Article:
Dr. Phil Brown is University Distinguished Professor of Sociology and Health Sciences at Northeastern University, where he directs the Social Science Environmental Health Research Institute, an 18-person research group that conducts transdiciplinary research at the boundaries of social science and environmental health. He is the author of No Safe Place: Toxic Waste, Leukemia, and Community Action, and Toxic Exposures: Contested Illnesses and the Environmental Health Movement, and co-editor of Social Movements in Health, and Contested Illnesses: Citizens, Science and Health Social Movements. He studies biomonitoring and household exposure, social policy concerning flame retardants, reporting back data to participants, and health social movements.

Denise Moreno Ramirez is the coordinator for The University of Arizona Superfund Research Program - Community Engagement Core and the Dean Carter Binational Center for Environmental Health Sciences. Her work is primarily focused on developing community engagement projects and research translation products for stakeholders in Arizona, Mexico, and the US-Mexico Border region. She has experience collaborating on the ground with Mexican and Border communities regarding transboundary water resources and environmental sciences issues. 

She received her BS in Environmental Sciences with a minor in Biology from Northern Arizona University and an MS in Watershed Management from The University of Arizona. Moreno was born in Nogales, Sonora, Mexico and was raised in the “Ambos Nogales” area. Due to her experience as a Border resident, she was motivated to become a scientist focusing her efforts on communities with health and environmental disparities.

Dr. Margaret Reams is Professor of Environmental Sciences, and Director of the Community Engagement Core and Co-Principal Investigator of the NIEHS-funded Superfund Research Program at Louisiana State University. She was Associate Dean of the School of the Coast and Environment and served as graduate advisor for the interdisciplinary MS programs in Environmental Sciences at LSU. She studies a variety of policy issues related to environmental planning and policy, including community perception and response to environmental and ecological phenomena in Louisiana. With support from NIEHS, NSF, USDA and the Bureau of Ocean Energy Management (BOEM), she and Dr. Nina Lam developed an empirical social-ecological resilience index to better predict the ability of communities to survive various environmental disturbances. The application of the resilience index to communities within Louisiana’s Industrial Corridor allows for spatial and temporal comparisons among communities, and helps researchers identify key factors that may explain variation in both the long-term impacts of cumulative environmental exposures and the reactions of stakeholders.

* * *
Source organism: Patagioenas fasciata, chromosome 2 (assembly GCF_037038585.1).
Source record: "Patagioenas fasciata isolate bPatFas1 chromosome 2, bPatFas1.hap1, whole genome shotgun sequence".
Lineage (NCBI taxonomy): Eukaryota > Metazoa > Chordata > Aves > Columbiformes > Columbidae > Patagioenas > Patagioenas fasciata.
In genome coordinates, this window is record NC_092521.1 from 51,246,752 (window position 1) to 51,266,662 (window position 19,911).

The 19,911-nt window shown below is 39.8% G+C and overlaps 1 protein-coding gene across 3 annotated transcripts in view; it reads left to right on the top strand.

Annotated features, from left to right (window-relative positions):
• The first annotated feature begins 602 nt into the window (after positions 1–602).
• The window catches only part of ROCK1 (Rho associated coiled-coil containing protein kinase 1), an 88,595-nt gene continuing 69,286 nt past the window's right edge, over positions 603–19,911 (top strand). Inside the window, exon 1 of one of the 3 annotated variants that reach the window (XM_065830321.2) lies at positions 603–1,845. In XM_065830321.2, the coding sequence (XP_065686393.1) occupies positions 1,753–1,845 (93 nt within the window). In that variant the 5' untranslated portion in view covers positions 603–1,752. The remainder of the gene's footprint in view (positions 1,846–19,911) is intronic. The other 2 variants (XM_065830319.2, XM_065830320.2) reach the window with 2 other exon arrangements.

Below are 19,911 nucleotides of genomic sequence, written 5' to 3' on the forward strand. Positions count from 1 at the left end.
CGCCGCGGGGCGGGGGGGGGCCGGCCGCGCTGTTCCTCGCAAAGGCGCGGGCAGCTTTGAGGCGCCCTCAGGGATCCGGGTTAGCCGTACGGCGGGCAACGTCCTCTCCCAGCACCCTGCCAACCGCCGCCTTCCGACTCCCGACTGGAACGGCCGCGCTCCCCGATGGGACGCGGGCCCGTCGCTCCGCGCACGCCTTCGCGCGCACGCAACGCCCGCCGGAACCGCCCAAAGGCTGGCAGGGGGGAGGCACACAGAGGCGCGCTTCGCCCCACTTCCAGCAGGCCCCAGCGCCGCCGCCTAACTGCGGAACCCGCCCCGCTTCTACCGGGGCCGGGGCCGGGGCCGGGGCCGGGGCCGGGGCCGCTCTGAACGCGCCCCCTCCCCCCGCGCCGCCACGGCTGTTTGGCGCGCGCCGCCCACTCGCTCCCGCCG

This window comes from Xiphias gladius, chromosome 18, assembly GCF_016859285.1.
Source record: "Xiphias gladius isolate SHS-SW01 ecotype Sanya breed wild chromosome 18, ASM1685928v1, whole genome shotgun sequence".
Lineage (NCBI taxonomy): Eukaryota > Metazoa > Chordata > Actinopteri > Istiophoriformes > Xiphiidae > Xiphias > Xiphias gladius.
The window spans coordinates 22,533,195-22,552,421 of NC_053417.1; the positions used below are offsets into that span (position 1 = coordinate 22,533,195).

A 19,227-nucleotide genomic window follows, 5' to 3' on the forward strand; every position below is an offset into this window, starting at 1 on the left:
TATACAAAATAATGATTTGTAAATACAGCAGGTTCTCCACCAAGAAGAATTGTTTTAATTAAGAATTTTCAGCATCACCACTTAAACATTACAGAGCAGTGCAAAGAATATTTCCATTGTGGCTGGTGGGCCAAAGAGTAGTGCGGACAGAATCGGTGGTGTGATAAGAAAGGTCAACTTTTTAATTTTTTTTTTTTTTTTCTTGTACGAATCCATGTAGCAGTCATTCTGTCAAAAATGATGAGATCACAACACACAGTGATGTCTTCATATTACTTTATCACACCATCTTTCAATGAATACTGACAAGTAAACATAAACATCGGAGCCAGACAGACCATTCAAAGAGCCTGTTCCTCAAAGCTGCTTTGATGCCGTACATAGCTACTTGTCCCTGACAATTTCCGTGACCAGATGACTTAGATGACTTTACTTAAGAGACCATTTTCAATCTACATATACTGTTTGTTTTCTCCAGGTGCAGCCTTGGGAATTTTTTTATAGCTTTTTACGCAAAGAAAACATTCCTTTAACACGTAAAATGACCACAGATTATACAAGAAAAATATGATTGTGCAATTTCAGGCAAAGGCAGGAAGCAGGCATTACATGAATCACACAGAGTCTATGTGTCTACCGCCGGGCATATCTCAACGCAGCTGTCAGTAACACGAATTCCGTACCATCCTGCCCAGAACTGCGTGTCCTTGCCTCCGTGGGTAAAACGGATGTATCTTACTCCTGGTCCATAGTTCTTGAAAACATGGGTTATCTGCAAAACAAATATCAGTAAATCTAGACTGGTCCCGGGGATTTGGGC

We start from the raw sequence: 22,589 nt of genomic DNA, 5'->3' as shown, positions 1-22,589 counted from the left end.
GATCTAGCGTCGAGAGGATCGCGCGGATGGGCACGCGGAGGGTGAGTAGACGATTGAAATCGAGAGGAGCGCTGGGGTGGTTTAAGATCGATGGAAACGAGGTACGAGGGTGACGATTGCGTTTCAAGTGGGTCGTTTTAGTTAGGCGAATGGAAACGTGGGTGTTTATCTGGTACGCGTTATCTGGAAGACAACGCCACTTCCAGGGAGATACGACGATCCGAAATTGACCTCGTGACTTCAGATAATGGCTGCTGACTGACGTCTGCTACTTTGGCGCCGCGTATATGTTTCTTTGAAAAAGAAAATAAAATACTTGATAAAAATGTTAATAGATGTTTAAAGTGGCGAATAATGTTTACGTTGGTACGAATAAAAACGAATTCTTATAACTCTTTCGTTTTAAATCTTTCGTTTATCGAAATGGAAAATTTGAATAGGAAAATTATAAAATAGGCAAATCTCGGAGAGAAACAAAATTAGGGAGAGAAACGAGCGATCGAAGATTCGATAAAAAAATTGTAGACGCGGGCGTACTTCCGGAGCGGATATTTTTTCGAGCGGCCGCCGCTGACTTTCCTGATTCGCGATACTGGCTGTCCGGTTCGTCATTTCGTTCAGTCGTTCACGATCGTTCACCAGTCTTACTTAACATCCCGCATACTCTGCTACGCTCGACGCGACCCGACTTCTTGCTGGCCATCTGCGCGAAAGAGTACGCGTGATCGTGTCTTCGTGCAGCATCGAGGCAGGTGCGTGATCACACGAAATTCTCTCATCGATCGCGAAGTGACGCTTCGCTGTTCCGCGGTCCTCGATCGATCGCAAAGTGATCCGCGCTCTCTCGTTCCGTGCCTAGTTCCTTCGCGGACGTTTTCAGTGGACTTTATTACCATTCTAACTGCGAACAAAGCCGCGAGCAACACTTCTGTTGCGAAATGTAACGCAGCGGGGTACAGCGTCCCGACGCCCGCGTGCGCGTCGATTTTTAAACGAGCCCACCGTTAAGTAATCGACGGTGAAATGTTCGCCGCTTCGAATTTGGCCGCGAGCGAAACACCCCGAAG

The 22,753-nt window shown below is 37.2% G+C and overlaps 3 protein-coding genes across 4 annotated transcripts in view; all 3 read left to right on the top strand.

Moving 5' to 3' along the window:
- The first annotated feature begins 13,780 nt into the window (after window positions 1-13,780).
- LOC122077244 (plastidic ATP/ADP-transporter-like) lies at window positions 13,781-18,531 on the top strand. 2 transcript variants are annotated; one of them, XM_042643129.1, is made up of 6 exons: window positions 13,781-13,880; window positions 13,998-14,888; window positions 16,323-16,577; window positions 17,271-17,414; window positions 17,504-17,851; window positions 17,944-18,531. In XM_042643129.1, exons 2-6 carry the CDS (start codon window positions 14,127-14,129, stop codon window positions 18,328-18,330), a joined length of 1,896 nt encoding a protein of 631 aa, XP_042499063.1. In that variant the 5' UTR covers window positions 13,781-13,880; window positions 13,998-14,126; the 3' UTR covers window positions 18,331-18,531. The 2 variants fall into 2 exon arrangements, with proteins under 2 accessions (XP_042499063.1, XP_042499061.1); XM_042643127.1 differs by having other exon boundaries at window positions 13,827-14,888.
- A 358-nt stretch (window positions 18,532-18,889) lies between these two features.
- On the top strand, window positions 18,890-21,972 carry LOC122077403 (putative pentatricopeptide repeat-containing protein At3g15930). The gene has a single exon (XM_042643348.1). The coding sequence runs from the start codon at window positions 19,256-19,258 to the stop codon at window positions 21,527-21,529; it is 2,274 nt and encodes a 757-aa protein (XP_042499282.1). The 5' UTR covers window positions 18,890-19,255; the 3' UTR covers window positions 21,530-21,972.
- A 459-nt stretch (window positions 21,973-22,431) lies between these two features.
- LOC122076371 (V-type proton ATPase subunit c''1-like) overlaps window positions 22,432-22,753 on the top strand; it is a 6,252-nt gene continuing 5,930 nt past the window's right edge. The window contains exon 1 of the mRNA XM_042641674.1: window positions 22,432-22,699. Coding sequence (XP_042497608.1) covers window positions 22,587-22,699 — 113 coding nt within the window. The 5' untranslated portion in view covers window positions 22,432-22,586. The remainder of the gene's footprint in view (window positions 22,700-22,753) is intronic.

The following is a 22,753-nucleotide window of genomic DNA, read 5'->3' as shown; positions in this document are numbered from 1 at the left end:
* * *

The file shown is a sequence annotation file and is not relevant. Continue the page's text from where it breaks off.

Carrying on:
Staci Rubin is the Staff Attorney at Alternatives for Community & Environment (ACE), an environmental justice organization in Roxbury, MA, where she provides legal representation and advice to community-based groups in low income communities and communities of color working to improve the health and environment where they live, learn, work, and play.  Staci litigates cases, negotiates agreements, leads environmental justice policy and planning initiatives, advocates for public health policies and practices, participates on coalitions for ACE, and convenes the Massachusetts Environmental Justice Alliance and the New England Environmental Justice Forum.  Staci received her law degree from Northeastern University School of Law, her Master of Public Health from Tufts University School of Medicine, her Master of Environmental Law and Policy from Vermont Law School, and her Bachelor of Arts from New York University.

This call was facilitated by Elise Miller, MEd, CHE's Director.